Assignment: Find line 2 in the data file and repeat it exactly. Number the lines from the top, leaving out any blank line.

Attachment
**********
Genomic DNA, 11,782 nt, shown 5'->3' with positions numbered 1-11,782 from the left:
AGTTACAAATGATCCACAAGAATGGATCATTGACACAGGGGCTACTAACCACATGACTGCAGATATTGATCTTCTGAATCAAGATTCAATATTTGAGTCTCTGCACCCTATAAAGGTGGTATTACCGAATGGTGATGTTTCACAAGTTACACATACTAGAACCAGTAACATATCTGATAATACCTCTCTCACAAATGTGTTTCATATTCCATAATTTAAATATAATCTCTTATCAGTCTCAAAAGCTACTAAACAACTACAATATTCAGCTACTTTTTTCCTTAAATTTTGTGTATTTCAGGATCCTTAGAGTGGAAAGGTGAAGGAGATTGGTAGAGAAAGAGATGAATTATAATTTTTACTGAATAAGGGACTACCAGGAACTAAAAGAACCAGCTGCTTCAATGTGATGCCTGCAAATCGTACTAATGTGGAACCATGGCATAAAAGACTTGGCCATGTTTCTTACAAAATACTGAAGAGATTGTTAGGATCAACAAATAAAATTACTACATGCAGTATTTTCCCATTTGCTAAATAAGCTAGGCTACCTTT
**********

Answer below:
AGTTACAAATGATCCACAAGAATGGATCATTGACACAGGGGCTACTAACCACATGACTGCAGATATTGATCTTCTGAATCAAGATTCAATATTTGAGTCTCTGCACCCTATAAAGGTGGTATTACCGAATGGTGATGTTTCACAAGTTACACATACTAGAACCAGTAACATATCTGATAATACCTCTCTCACAAATGTGTTTCATATTCCATAATTTAAATATAATCTCTTATCAGTCTCAAAAGCTACTAAACAACTACAATATTCAGCTACTTTTTTCCTTAAATTTTGTGTATTTCAGGATCCTTAGAGTGGAAAGGTGAAGGAGATTGGTAGAGAAAGAGATGAATTATAATTTTTACTGAATAAGGGACTACCAGGAACTAAAAGAACCAGCTGCTTCAATGTGATGCCTGCAAATCGTACTAATGTGGAACCATGGCATAAAAGACTTGGCCATGTTTCTTACAAAATACTGAAGAGATTGTTAGGATCAACAAATAAAATTACTACATGCAGTATTTTCCCATTTGCTAAATAAGCTAGGCTACCTTT